But despite all of their success together, Robinson and his younger brother Rich often didn’t see eye to eye. That’s why after two separate hiatuses, The Black Crowes made it official late last year, announcing that they were done once and for all.

For Robinson, the breakup signaled an opportunity for him to focus primarily on his other project, the eponymous Chris Robinson Brotherhood that formed several years earlier and leans more heavily toward the West Coast jam scene that the Grateful Dead pioneered than the feel-good rock ‘n’ roll that The Black Crowes were well-known for fostering in the 90’s.

At this point, CRB are a well-oiled machine. With five LPs — including two this year in Any Way You Love, We Know How You Feel and If You Lived Here, You Would Be Home By Now — under its belt, the five-piece has established itself as one of the hardest-working bands out there, both in the studio and on the road.

The Chris Robinson Brotherhood

With the release of If You Lived Here, You Would Be Home By Now in early November, CRB had already been up and down the West Coast for a couple of weeks by the time they arrived in the city where the group was formed. It was a unusually cold, winter night in LA last Saturday, as Robinson (lead vocals, guitar) and his fellow bandmates — Neal Casal (guitar, vocals), Adam MacDougall (keyboards, vocals), Tony Leone (drums) and newest addition Jeff Hill (bass) — walked onstage at The Fonda Theatre for the very first time.

After all, since CRB formed in 2011, the El Rey Theatre has served as their LA home, like it has for many jam-related acts. But over the past year, The Fonda has reasserted itself as the venue for jam bands. Both Lotus and Galactic have made the move, with each scheduled to perform at the 1,200-person venue that’s changed its name a handful of times in February.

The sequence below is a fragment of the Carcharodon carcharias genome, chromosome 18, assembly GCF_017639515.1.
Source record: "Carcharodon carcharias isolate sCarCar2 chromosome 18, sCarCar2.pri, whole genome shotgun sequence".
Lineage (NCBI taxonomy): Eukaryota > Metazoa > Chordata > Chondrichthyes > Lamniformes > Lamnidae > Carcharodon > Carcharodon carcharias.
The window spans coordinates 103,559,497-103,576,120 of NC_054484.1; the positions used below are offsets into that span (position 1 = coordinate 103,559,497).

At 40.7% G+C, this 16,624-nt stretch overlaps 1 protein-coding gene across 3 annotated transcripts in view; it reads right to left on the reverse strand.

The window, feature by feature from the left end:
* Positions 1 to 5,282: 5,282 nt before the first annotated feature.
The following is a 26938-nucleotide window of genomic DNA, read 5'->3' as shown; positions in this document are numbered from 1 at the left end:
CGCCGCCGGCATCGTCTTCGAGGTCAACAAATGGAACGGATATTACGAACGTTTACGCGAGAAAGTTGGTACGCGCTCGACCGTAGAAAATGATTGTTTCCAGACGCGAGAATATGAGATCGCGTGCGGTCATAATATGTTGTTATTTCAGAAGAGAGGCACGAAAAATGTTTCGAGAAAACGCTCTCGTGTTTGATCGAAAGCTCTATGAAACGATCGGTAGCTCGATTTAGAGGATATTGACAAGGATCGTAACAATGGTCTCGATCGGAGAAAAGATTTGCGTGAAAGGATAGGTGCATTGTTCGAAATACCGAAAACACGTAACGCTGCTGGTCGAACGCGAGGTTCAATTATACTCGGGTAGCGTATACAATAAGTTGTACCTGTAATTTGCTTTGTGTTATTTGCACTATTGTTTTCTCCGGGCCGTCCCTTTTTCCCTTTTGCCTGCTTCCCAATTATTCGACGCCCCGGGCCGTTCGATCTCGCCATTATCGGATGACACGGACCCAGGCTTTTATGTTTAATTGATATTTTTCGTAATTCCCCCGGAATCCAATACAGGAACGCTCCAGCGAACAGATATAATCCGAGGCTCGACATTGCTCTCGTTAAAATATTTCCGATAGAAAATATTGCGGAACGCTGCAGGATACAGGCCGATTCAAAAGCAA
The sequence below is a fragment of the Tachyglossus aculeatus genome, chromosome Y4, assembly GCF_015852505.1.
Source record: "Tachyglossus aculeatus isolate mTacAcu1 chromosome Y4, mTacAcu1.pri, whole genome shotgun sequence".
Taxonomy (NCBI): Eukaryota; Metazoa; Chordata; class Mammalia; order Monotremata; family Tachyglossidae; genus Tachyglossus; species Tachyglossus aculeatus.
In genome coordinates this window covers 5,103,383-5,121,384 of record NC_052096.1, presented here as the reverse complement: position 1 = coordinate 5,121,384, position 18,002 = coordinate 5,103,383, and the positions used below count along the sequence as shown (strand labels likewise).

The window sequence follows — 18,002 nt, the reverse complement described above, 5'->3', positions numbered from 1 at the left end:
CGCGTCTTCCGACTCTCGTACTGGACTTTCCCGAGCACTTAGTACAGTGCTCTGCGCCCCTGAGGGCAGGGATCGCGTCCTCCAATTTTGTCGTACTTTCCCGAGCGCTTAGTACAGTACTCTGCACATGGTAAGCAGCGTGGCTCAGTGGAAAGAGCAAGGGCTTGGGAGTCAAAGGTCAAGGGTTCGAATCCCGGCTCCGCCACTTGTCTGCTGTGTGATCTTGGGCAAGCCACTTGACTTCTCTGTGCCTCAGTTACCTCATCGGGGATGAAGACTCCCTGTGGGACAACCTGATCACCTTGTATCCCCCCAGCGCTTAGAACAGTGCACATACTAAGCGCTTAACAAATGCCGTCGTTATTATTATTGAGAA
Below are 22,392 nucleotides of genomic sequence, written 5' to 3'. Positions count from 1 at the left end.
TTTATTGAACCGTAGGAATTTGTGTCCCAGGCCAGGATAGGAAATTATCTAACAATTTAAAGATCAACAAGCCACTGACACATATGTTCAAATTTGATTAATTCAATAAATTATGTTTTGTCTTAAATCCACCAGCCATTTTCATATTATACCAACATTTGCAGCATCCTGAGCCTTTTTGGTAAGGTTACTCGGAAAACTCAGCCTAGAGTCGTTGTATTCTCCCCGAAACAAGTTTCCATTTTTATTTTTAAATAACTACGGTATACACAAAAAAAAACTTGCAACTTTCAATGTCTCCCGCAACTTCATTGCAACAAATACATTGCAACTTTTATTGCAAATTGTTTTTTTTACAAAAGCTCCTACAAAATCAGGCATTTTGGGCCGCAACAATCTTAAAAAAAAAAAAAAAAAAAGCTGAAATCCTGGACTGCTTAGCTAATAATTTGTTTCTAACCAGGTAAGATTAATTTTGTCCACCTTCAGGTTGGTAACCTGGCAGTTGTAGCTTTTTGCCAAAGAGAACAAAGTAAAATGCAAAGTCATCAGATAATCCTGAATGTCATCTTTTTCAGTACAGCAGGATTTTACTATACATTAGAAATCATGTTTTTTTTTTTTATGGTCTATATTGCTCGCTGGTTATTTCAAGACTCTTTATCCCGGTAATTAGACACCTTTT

The Fonda, on this night, appeared to serve CRB well, well enough to mix in their newest material like “Roan County Banjo” and “New Cannonball Rag” off If You Lived Here, You Would Be Home By Now with covers of The Byrds’ “Lazy Days” and Robinson’s past solo project New Earth Mud. There were cuts from Any Way You Love, We Know How You Feel, particularly during the band’s second set as CRB plowed through “Ain’t It Hard but Fair”, “Leave My Guitar Alone” and “Forever as the Moon” before wrapping up with “Narcissus Soaking Wet”, which opens the eight-track record that reached as high as No. 118 on the Billboard 200.

CRB are among a rare breed of bands. With Robinson’s roots in Georgia despite moving to California more than 20 years ago, there’s still a Southern quality to his music. His unique voice puts you at ease, and although guitar is still fairly new to him, you wouldn’t know it from the way his playing jives so seamlessly with Casal’s. Yet, as a Marin County resident where friends Phil Lesh and Bob Weir also live, you can see where Robinson’s allegiances have started to lie. Intertwining elements of psychedelic rock, blues and jam, CRB are an amalgamation of Robinson’s many influences. Maybe no better example of that was their cover of swamp rocker Tony Joe White’s “Saturday Night in Oak Grove, Louisiana”, which showed up as “Saturday Night in L.A.” on the setlist. So, as Robinson and company closed with their own rendition of The Velvet Underground’s “Rock & Roll” that had fans singing along to the words Lou Reed once wrote back in 1970, it felt like a good way to celebrate a Saturday night in LA.


Set 1: Lazy Days (The Byrds cover), Roan County Banjo, Badlands Here We Come, Clear Blue Sky & The Good Doctor, Sunday Sound (Chris Robinson & New Earth Mud cover), Meanwhile in the Gods…, California Hymn, Saturday Night in L.A. (officially titled “Saturday Night in Oak Grove, Louisiana”) (Tony Joe White cover)

Set 2: Rosalee, New Cannonball Rag, Ain’t It Hard but Fair, Reflections on a Broken Mirror, Leave My Guitar Alone, Forever as the Moon, I Ain’t Hiding (The Black Crowes cover), Narcissus Soaking Wet > Rosalee reprise

Encore: Rock & Roll (The Velvet Underground cover)